25-27 November 2015
National Centre for Synchrotron Science
Australia/Melbourne timezone

Evaluating the biological response of aggressive glioma cell lines to synchrotron microbeam radiotherapy compared to broad-beam irradiation

27 Nov 2015, 13:30
National Centre for Synchrotron Science

National Centre for Synchrotron Science

Australian Synchrotron 800 Blackburn Road Clayton VIC 3168
Board: RR-06
Poster Radiotherapy and Radiobiology Poster Session 2


Mr Lloyd Smyth (University of Melbourne, Epworth HealthCare)


Background: Diffuse Intrinsic Pontine Glioma (DIPG) is an aggressive and infiltrative tumour of the brain-stem and is amongst the most lethal brain tumours affecting children. Current treatment options are largely ineffective with less than 10% of DIPG patients surviving to 2 years. Synchrotron Microbeam Radiotherapy (MRT) is a promising pre-clinical therapy which could drastically improve the prognosis of patients with DIPG by allowing much higher radiation doses to be delivered to the tumour without an increase in brain-stem toxicity. Aim: To compare the response of DIPG cell lines to MRT versus conventional broad-beam (BB) radiotherapy using assays for sphere-forming capacity, cell-cycle and apoptosis, and to determine biologically equivalent MRT and BB doses. Method: Three DIPG cell-lines were irradiated using MRT and BB. Cells were irradiated as single cells in 2mL tubes in two experimental sessions: July 2015 at the Australia Synchrotron (MRT) and October 2015 at the Walter and Eliza Hall Insititue (BB). MRT doses were 0Gy, 112Gy, 250Gy, 560Gy and 1180Gy and BB doses were 0Gy, 5.0Gy, 7.7Gy, 9.3Gy and 12Gy. Triplicates were used. After irradiation we performed cell-cycle and apoptosis assays and assessed cells for sphere-forming capacity. Conclusion: Using DIPG cell lines, novel in MRT research, we determined biologically equivalent BB and MRT doses. Results will be used to inform future in-vivo experiments on DIPG-bearing rodents.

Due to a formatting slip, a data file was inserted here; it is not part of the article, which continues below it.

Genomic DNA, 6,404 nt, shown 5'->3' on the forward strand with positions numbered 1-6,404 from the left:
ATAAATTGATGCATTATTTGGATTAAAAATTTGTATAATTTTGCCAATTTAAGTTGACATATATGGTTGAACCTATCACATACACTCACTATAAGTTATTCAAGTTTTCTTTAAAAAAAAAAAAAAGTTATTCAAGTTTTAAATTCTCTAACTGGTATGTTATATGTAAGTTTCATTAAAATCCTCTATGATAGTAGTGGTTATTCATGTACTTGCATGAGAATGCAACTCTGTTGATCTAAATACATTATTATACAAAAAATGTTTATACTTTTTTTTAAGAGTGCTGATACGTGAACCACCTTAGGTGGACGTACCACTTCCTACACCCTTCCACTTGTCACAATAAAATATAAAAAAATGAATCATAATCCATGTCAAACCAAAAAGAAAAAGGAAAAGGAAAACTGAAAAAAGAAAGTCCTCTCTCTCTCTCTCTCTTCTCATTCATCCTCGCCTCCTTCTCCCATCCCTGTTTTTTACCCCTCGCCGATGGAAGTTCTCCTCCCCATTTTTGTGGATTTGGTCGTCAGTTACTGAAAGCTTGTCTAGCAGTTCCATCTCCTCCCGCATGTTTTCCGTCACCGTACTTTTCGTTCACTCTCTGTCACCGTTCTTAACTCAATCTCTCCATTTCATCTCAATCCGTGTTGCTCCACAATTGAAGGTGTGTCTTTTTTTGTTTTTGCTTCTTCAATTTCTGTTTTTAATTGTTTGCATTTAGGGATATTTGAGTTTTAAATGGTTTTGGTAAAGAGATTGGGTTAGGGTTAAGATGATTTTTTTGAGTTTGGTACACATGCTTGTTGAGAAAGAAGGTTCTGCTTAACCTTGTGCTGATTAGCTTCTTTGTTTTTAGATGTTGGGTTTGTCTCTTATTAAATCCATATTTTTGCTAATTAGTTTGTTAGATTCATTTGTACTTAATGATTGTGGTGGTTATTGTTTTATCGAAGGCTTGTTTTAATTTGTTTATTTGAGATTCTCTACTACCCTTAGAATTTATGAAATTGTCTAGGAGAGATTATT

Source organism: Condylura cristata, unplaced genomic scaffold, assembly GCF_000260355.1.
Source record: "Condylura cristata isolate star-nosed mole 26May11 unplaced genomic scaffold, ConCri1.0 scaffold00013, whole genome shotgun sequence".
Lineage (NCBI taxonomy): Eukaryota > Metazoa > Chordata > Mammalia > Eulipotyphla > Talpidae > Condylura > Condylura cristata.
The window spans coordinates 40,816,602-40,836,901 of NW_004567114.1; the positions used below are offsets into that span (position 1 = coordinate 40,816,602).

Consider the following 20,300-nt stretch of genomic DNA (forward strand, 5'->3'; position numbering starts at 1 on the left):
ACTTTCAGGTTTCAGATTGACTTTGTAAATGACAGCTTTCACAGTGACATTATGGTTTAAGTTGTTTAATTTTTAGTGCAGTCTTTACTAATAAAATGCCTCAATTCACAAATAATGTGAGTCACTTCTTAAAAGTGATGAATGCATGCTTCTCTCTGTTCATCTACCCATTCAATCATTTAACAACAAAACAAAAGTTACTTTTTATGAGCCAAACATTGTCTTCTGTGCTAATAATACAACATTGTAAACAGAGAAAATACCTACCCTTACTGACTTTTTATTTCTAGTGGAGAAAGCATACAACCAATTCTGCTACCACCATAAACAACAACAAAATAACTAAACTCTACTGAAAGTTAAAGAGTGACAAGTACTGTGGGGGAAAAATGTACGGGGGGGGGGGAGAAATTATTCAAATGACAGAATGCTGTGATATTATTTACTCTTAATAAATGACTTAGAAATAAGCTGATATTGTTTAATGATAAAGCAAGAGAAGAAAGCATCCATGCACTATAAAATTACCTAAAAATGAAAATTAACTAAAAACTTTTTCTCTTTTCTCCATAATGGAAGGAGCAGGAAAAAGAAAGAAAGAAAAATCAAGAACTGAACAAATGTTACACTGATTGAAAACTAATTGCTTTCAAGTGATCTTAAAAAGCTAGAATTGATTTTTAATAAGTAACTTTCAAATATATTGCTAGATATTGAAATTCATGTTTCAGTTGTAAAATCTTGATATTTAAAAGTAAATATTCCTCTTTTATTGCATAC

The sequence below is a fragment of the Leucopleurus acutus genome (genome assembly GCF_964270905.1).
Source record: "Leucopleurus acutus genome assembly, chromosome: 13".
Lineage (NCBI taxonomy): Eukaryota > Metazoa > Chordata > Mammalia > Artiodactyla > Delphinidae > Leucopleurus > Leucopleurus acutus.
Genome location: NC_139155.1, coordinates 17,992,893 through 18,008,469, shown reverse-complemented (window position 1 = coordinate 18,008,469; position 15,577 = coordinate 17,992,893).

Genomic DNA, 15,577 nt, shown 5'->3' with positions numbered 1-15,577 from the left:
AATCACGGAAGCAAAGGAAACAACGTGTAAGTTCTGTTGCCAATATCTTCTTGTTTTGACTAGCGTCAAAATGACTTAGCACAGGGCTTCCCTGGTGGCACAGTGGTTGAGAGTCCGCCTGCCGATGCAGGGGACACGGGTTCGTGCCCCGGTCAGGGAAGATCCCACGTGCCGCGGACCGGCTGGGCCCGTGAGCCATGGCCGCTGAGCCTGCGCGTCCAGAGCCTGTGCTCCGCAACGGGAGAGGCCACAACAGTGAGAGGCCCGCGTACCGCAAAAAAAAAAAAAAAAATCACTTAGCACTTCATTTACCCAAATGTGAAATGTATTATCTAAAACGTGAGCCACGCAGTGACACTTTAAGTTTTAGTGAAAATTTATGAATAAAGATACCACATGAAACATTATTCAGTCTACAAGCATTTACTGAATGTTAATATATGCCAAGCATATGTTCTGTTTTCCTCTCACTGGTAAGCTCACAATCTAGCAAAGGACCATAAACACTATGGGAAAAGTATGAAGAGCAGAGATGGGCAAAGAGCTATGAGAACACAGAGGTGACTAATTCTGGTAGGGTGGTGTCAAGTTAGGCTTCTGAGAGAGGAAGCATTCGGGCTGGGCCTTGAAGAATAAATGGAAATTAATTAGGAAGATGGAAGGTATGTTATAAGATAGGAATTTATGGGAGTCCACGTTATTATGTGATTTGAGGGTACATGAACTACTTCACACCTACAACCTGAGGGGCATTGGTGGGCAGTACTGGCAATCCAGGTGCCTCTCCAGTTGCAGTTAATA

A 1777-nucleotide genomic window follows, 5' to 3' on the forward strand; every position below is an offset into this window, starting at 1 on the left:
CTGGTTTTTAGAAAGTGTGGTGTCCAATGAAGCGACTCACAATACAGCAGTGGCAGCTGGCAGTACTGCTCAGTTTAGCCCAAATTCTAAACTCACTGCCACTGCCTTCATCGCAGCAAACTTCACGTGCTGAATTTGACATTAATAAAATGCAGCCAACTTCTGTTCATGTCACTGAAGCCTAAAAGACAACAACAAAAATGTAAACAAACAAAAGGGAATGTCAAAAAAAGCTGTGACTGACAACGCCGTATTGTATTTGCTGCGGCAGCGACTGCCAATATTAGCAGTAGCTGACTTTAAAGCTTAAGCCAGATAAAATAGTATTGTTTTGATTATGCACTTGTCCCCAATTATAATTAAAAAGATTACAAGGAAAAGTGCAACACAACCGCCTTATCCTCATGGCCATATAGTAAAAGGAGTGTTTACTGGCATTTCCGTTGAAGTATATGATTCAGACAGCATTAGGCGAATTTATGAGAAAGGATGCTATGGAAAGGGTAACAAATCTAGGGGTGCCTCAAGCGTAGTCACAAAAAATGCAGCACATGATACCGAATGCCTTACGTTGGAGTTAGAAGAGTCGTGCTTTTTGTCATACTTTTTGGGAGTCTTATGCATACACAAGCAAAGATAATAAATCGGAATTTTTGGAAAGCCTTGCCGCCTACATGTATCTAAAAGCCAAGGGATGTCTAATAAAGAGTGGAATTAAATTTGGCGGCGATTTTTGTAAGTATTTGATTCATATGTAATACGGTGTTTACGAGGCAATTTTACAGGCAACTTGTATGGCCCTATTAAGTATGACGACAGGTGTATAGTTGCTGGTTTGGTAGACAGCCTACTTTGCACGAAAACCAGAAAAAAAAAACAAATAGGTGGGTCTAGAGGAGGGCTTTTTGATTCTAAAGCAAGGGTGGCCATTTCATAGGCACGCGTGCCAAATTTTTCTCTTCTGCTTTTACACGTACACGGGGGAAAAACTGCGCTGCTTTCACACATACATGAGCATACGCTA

Keywords Glioma, dose-response, microbeam radiotherapy, broad-beam radiotherapy, biological equivalence.

Primary author

Mr Lloyd Smyth (University of Melbourne, Epworth HealthCare)


Dr Jacqueline Donoghue (Hudson Institute of Medical Research) Dr Jeff Crosbie (RMIT) Prof. Peter Rogers (University of Melbourne)

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